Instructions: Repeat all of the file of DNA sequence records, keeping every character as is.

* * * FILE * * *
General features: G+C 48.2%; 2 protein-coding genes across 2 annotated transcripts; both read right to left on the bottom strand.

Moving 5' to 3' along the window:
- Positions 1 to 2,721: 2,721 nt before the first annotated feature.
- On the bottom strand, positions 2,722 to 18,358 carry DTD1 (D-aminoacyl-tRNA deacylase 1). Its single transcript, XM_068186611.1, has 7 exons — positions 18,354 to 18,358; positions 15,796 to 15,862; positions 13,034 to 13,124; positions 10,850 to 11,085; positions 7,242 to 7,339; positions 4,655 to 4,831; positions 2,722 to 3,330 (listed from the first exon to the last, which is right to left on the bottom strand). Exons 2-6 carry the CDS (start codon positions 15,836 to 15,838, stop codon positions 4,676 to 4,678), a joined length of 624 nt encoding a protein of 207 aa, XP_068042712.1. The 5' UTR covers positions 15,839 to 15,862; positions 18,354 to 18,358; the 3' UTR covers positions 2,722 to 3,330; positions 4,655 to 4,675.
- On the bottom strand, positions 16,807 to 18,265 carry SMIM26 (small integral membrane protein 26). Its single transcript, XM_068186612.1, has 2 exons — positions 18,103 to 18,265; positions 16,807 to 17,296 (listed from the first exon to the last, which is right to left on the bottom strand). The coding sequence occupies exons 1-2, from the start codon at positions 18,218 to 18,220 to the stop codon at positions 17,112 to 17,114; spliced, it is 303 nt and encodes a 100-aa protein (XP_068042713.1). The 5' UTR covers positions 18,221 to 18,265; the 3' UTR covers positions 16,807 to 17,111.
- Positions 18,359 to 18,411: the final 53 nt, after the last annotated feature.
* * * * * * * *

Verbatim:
General features: G+C 48.2%; 2 protein-coding genes across 2 annotated transcripts; both read right to left on the bottom strand.

Moving 5' to 3' along the window:
- Positions 1 to 2,721: 2,721 nt before the first annotated feature.
- On the bottom strand, positions 2,722 to 18,358 carry DTD1 (D-aminoacyl-tRNA deacylase 1). Its single transcript, XM_068186611.1, has 7 exons — positions 18,354 to 18,358; positions 15,796 to 15,862; positions 13,034 to 13,124; positions 10,850 to 11,085; positions 7,242 to 7,339; positions 4,655 to 4,831; positions 2,722 to 3,330 (listed from the first exon to the last, which is right to left on the bottom strand). Exons 2-6 carry the CDS (start codon positions 15,836 to 15,838, stop codon positions 4,676 to 4,678), a joined length of 624 nt encoding a protein of 207 aa, XP_068042712.1. The 5' UTR covers positions 15,839 to 15,862; positions 18,354 to 18,358; the 3' UTR covers positions 2,722 to 3,330; positions 4,655 to 4,675.
- On the bottom strand, positions 16,807 to 18,265 carry SMIM26 (small integral membrane protein 26). Its single transcript, XM_068186612.1, has 2 exons — positions 18,103 to 18,265; positions 16,807 to 17,296 (listed from the first exon to the last, which is right to left on the bottom strand). The coding sequence occupies exons 1-2, from the start codon at positions 18,218 to 18,220 to the stop codon at positions 17,112 to 17,114; spliced, it is 303 nt and encodes a 100-aa protein (XP_068042713.1). The 5' UTR covers positions 18,221 to 18,265; the 3' UTR covers positions 16,807 to 17,111.
- Positions 18,359 to 18,411: the final 53 nt, after the last annotated feature.